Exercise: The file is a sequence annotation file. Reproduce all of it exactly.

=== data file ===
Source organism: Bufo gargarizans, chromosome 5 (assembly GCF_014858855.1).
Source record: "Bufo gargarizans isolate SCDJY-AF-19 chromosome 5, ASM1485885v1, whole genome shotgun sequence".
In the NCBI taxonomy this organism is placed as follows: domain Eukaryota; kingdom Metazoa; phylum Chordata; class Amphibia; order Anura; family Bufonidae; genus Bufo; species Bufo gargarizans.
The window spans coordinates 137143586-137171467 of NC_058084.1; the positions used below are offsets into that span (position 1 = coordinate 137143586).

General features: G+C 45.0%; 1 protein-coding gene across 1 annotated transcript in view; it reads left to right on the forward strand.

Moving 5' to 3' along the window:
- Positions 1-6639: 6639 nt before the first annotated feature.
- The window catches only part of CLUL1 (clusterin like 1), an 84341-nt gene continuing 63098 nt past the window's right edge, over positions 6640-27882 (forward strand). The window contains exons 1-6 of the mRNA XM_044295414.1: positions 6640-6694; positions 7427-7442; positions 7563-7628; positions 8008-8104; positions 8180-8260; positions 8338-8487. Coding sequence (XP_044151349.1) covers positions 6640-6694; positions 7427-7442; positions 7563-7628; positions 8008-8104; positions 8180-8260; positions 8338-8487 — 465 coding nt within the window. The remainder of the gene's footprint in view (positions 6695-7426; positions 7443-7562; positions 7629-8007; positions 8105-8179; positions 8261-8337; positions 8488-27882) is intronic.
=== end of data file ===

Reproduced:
Source organism: Bufo gargarizans, chromosome 5 (assembly GCF_014858855.1).
Source record: "Bufo gargarizans isolate SCDJY-AF-19 chromosome 5, ASM1485885v1, whole genome shotgun sequence".
In the NCBI taxonomy this organism is placed as follows: domain Eukaryota; kingdom Metazoa; phylum Chordata; class Amphibia; order Anura; family Bufonidae; genus Bufo; species Bufo gargarizans.
The window spans coordinates 137143586-137171467 of NC_058084.1; the positions used below are offsets into that span (position 1 = coordinate 137143586).

General features: G+C 45.0%; 1 protein-coding gene across 1 annotated transcript in view; it reads left to right on the forward strand.

Moving 5' to 3' along the window:
- Positions 1-6639: 6639 nt before the first annotated feature.
- The window catches only part of CLUL1 (clusterin like 1), an 84341-nt gene continuing 63098 nt past the window's right edge, over positions 6640-27882 (forward strand). The window contains exons 1-6 of the mRNA XM_044295414.1: positions 6640-6694; positions 7427-7442; positions 7563-7628; positions 8008-8104; positions 8180-8260; positions 8338-8487. Coding sequence (XP_044151349.1) covers positions 6640-6694; positions 7427-7442; positions 7563-7628; positions 8008-8104; positions 8180-8260; positions 8338-8487 — 465 coding nt within the window. The remainder of the gene's footprint in view (positions 6695-7426; positions 7443-7562; positions 7629-8007; positions 8105-8179; positions 8261-8337; positions 8488-27882) is intronic.